Dead Interesting!

As many of you know, my book collecting far exceeds my book reading, and as a result I have collected many odd books, including books on bodily functions (The Big Book of Bodily Functions and The Art of the Fart), books on all the weird and wonderful aspects of neurology, books of Cockney and Irish slang, books on computer programming languages…

…and then there’s the books on death. Because I’m a sick little monkey. And also because it’s kind of an interesting topic, when looked at objectively.

Firstly, I have a book called The Pocket Book Of Death. Written by Morgan Reilly and Joanna Tempest, with great illustrations by three of the four creators of webcomic Cyanide & Happiness, Rob DenBleyker, Dave McElfatrick and Kris Wilson, this neat little book serves as a compendium on this morbid subject, covering aspects such as the history of death, facts and statistics from around the world, the science behind death, odd rituals, urban myths and so much more. It’s presented in an easy to read and concise manner, and is quite funny and entertaining too – I read the book in a single sitting. But at over 150 pages, it’s definitely bursting with information, much of which you might not have known.

Secondly, I have a book by David Southwell and Matt Adams titledΒ 1001 Ridiculous Ways To Die. As you might have guessed, it covers 1001 true stories of some of the most silly ways people have died, from people being killed by flying lettuces, to a convicted murderer electrocuting himself…on the toilet, to a show off who died when he tried to lift a beer keg over his head in a pub. Most of the stories are only a paragraph in length, making it fun to read in short sharp bursts when you’re feeling bored, although this also makes it easy to keep reading on (“oh, one more story and then I’ll put the book down”). Entertaining, hilarious, and downright bizarre, this book is a must for anybody with a slightly strange and dark sense of humour.

What about you – are you interested in this topic, and do you think you could find it funny? Would you read either of these books? Have you read any books on the topic yourself?

17 thoughts on “Dead Interesting!

  1. Yes I find the subject of death very very interesting and something that we should be more willing to accept, acknowledge and talk about. I would probably feel a little guilty reading the ridiculous ways to die one and laughing πŸ™‚ but then you can’t really do the dead any harm and I’d rather someone laughed when they thought of me when I’m gone than anything else.

    • Absolutely, I agree. I mean I understand that it’s a sensitive topic, but I think it helps to be able to talk about such things openly and even laugh about them. I really want to come up with something good to put on my gravestone one day, like what Spike Milligan put on his: “I told you I was ill.” πŸ˜›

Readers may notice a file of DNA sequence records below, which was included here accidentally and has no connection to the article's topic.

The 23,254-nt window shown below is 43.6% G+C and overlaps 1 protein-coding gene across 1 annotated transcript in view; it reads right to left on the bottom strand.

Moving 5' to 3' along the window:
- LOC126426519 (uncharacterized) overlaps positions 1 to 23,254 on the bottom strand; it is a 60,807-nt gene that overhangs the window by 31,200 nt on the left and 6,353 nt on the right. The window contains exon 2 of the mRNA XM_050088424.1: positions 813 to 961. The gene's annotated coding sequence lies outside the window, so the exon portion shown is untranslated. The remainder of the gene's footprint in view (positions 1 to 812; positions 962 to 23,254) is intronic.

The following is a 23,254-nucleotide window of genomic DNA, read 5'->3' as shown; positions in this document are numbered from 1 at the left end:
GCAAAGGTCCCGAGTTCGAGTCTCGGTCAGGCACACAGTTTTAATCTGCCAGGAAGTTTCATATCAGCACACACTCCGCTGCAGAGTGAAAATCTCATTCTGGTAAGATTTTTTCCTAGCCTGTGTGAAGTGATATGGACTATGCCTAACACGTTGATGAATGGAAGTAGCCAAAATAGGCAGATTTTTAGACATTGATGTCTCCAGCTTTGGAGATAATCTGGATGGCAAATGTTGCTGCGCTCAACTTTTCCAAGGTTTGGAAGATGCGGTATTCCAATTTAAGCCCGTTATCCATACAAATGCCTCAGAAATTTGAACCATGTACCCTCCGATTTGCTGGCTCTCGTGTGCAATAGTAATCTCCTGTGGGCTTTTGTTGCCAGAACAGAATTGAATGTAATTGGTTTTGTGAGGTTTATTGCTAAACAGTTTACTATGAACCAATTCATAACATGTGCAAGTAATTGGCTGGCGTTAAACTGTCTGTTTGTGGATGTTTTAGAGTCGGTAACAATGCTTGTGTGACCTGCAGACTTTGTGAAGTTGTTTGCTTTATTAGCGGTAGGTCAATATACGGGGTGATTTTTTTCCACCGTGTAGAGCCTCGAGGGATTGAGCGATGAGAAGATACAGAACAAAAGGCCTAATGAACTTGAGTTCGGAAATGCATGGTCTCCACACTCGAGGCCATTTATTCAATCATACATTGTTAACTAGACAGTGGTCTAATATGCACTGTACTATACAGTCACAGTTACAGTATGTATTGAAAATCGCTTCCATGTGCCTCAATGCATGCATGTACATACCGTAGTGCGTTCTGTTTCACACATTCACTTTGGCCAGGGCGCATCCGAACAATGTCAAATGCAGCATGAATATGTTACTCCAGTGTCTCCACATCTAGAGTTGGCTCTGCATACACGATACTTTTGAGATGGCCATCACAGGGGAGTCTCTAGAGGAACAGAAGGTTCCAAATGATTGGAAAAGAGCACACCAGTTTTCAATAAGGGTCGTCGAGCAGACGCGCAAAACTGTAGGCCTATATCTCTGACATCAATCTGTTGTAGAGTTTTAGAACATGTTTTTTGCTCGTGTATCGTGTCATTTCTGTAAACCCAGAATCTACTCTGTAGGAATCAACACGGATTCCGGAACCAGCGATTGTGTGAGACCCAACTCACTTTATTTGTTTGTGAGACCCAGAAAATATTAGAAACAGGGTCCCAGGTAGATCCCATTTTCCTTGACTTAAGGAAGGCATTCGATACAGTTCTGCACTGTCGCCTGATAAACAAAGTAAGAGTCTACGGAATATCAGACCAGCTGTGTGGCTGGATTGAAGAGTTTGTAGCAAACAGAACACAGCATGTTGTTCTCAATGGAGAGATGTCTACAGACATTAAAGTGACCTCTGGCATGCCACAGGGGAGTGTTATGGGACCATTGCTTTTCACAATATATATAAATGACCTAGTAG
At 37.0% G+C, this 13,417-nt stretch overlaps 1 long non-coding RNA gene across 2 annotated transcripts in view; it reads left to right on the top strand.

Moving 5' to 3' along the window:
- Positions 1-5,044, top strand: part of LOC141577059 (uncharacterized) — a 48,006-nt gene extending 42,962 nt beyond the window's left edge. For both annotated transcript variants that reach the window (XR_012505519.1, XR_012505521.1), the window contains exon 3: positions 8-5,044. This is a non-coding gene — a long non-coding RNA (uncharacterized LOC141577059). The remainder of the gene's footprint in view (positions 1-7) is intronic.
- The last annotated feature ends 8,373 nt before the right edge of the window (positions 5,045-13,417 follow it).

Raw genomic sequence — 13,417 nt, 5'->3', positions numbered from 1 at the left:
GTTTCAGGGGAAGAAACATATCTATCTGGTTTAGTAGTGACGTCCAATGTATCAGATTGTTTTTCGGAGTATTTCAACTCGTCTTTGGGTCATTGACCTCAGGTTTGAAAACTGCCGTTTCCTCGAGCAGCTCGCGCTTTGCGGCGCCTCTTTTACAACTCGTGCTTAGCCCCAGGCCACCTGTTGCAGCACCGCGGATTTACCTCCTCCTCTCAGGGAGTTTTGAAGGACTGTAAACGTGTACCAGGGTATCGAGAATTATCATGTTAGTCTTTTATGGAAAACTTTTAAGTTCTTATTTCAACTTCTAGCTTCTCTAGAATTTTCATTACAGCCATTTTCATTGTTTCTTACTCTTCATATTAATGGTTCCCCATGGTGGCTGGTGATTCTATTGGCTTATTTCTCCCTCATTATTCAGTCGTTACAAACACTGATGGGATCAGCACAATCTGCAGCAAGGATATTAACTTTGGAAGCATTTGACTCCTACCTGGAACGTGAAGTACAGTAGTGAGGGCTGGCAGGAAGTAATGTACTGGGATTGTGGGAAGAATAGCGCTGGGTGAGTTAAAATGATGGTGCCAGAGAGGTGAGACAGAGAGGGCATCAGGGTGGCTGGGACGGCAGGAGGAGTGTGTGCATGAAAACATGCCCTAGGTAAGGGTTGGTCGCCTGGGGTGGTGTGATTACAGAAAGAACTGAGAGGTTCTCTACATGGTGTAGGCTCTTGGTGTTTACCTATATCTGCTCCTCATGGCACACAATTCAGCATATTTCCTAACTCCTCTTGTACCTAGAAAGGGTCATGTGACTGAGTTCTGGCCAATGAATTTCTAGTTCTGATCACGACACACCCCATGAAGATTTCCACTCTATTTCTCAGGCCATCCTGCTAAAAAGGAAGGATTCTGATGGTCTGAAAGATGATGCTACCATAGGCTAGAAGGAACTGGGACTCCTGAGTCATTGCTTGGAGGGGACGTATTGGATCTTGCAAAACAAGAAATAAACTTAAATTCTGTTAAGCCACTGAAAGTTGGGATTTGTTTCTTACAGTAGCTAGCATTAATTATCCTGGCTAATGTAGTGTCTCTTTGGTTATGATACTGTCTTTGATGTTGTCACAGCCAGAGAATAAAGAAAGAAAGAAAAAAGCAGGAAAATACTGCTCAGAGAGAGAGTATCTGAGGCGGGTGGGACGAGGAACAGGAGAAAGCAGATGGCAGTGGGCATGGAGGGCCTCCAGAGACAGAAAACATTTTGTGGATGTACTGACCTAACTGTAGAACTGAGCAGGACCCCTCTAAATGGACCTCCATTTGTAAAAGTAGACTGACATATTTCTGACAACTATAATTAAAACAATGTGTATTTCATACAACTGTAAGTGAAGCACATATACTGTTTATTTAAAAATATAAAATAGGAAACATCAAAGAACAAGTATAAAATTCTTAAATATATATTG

2. I caught myself laughing out loud when I read the book title ‘The Art of the Fart’! lol

    There is a TV station here called SPIKE, which has a lot of really weird shows on it ‘for men’ and one of them must be based on the ‘101 Ways To Die’ book because that’s what the show is called. They re-enact some of the odd ways some people have died. So many of them make me ask, “What were they thinking?” because of some of the stupid things people have done that caused their deaths.

    While death is on my mind a fair amount because of all the people I’ve lost in the past few years (Grandma, parents, two close friends), looking at the lighter side of it might help ease the pain of loss a little – and who doesn’t need a good laugh once in a while, right? πŸ™‚

    • Oh wow, I wonder if that TV show well end up over here? Sounds interesting, though I agree – you hear about some of these deaths and think “geeze, that’s a pretty embarrassing way to go”.
      I agree – I had a surprising amount of people close to me die in the past few years (many of them quite young), and while it is really sad, I do find sometimes you need to look at the lighter side of it, as a coping mechanism. After all, I think that’s why so many of my books and DVDs are comedy – for me that’s how I deal with a lot of things. πŸ™‚

  3. Death is such an interesting topic! I haven’t read any books about it yet, but “Stiff: The Curious Lives of Human Cadavers” and “Spook: Science Tackles the Afterlife,” both by Mary Roach, are on my list to read.

    • The Pocket Book Of Death I heard about because I’m pretty sure it was mentioned on the Cyanide & Happiness website, which I have been following daily for a good 5 or 6 years now. The 1001 Most Ridiculous Deaths book I think I just found randomly in a book shop, and laughing enough to just buy it. πŸ™‚

  4. I think this is a great post and I’m glad you wrote about it. While death can be morbid, it’s also a reality we all have to face. I came across a website you might be interested in. It’s called Dead Advice ( and it is based on the idea of what you would right about (after you are dead) to those who are still alive. It’s quite interesting and people touch on so many topics. It’s quite intriguing to see what people choose to write about after their dead. Hope you enjoy it too!

    • Hahaha, I’ve done that before, posting the complete wrong link. Okay, I’ll check it out later today and get back to you, that website sounds really interesting actually! πŸ™‚
      Glad you liked the post, too.

    • Oooh just looked at the site, I love it. I really love that post A Small List of Big Things.
      What a clever idea, it’s very inspiring actually to read through the site. And…I’m kind of tempted to write my own list. Though I’d feel a little silly considering how young I am, but then I guess that’s the point of it, isn’t it?! Thanks for sharing this! πŸ™‚

  5. Pingback: Famous Last Words | Wanton Creation

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